One of the more encouraging recent developments in organized labor was the turnaround of the long-corrupt Teamsters Union. The courts and federal government played a dominant role. But also key was top union leadership committed to change.
Hence the irony of the union's latest scandal: the illegal campaign fund-raising practices that now threaten to bring down an erstwhile reformer, Teamsters president Ron Carey. A few weeks ago, Mr. Carey basked in the successful conclusion of his union's strike against UPS. Now, his victory last year against rival James P. Hoffa has been invalidated. He may not be allowed to run in new union elections scheduled for early next year.
The villain in this turn of events was an end-justifies-the-means approach by officials in the Carey reelection campaign. They argued that a defeat by the better-financed Hoffa (son of longtime Teamsters leader James R. Hoffa) could reverse the union's reform momentum.
In desperation, the campaign aides came up with a scheme for using union treasury funds to leverage donations to the Carey election drive - violating federal law. Three campaign staffers have pleaded guilty. Federal investigators are exploring whether Carey himself was a party to the scheme (and thus ineligible for office).
The Teamsters president is vigorously defending himself. He says he doesn't excuse the wrongdoing by his staff, but that Mr. Hoffa's fund-raising also should be subject to scrutiny. He has a point, but the investigative spotlight isn't likely to shift soon.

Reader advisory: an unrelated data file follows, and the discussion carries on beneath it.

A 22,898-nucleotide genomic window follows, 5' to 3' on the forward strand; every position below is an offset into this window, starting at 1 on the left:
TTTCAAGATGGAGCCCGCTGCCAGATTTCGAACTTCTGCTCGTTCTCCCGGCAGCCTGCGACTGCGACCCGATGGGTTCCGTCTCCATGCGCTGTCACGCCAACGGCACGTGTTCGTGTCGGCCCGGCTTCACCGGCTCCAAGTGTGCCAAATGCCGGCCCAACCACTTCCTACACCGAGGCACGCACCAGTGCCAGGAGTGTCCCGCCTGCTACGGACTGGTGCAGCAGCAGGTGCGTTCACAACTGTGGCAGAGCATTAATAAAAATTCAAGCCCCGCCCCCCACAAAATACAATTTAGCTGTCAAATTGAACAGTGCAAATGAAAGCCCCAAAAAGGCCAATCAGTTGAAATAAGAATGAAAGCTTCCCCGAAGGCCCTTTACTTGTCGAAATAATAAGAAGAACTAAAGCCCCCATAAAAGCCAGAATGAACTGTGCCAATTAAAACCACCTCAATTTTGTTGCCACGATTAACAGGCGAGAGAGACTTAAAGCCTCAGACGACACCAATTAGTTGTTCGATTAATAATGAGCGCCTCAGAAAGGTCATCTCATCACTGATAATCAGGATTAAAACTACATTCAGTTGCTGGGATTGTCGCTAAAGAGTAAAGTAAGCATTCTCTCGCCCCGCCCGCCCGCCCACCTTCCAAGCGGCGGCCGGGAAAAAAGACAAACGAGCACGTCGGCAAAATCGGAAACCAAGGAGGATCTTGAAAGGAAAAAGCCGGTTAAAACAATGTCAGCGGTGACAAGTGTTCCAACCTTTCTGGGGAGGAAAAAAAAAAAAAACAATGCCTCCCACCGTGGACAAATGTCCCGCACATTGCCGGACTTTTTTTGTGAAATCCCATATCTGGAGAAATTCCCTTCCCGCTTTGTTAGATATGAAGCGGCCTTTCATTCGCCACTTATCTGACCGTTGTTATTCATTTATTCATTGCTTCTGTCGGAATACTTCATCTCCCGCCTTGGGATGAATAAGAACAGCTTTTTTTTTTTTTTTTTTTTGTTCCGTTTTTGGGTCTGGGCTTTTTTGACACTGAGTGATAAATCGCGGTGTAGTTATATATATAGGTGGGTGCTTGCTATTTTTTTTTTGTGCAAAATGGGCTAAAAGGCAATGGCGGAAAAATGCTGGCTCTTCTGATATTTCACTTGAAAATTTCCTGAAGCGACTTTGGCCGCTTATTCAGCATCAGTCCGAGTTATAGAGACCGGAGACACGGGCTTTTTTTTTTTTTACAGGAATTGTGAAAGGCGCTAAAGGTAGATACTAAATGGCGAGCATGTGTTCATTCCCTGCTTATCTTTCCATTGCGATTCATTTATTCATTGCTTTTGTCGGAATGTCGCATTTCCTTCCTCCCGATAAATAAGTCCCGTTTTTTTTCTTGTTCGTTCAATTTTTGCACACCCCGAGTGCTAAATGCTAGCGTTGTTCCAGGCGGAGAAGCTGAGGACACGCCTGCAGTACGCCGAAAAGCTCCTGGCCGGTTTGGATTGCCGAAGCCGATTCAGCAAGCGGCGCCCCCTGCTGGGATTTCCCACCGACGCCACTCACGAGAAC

Elements in this Teamsters drama parallel the campaign finance scandal dogging the Clinton administration - the frantic rush for funds, the need to keep up with a well-heeled opponent. But, if anything, the Teamsters scandal is even more ironic, and sad. Ron Carey laments that his campaign aides' tactics were "a betrayal of all of the reforms I have worked for."
Those reforms must be preserved, even if Carey is forced to go. The Teamsters Union has come a long way toward remaking itself as a modern labor organization with sound management. But it should ensure that it does not slip back into the grasp of old-line local bosses accustomed to using the union's ample financial resources for their own gain.